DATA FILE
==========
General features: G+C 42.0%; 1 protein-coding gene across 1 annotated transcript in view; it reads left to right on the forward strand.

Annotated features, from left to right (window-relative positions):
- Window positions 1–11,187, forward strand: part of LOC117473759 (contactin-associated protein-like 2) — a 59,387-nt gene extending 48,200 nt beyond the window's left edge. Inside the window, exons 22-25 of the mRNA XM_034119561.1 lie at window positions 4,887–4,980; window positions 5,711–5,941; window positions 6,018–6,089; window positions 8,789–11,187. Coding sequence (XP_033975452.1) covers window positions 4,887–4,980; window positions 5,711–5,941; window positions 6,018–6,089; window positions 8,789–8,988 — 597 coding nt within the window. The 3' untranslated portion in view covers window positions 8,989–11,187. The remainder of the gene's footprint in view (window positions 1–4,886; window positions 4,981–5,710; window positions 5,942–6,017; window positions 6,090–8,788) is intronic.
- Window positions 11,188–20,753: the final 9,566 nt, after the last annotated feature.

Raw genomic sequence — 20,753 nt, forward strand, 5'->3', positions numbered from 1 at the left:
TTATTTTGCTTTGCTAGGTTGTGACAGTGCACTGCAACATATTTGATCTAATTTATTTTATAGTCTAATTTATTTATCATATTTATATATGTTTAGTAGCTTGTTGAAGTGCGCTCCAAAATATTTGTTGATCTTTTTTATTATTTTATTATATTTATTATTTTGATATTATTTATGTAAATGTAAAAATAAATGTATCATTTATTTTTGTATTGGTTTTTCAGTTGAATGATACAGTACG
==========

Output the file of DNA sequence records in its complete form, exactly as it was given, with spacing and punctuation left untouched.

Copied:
General features: G+C 42.0%; 1 protein-coding gene across 1 annotated transcript in view; it reads left to right on the forward strand.

Annotated features, from left to right (window-relative positions):
- Window positions 1–11,187, forward strand: part of LOC117473759 (contactin-associated protein-like 2) — a 59,387-nt gene extending 48,200 nt beyond the window's left edge. Inside the window, exons 22-25 of the mRNA XM_034119561.1 lie at window positions 4,887–4,980; window positions 5,711–5,941; window positions 6,018–6,089; window positions 8,789–11,187. Coding sequence (XP_033975452.1) covers window positions 4,887–4,980; window positions 5,711–5,941; window positions 6,018–6,089; window positions 8,789–8,988 — 597 coding nt within the window. The 3' untranslated portion in view covers window positions 8,989–11,187. The remainder of the gene's footprint in view (window positions 1–4,886; window positions 4,981–5,710; window positions 5,942–6,017; window positions 6,090–8,788) is intronic.
- Window positions 11,188–20,753: the final 9,566 nt, after the last annotated feature.

Raw genomic sequence — 20,753 nt, forward strand, 5'->3', positions numbered from 1 at the left:
TTATTTTGCTTTGCTAGGTTGTGACAGTGCACTGCAACATATTTGATCTAATTTATTTTATAGTCTAATTTATTTATCATATTTATATATGTTTAGTAGCTTGTTGAAGTGCGCTCCAAAATATTTGTTGATCTTTTTTATTATTTTATTATATTTATTATTTTGATATTATTTATGTAAATGTAAAAATAAATGTATCATTTATTTTTGTATTGGTTTTTCAGTTGAATGATACAGTACG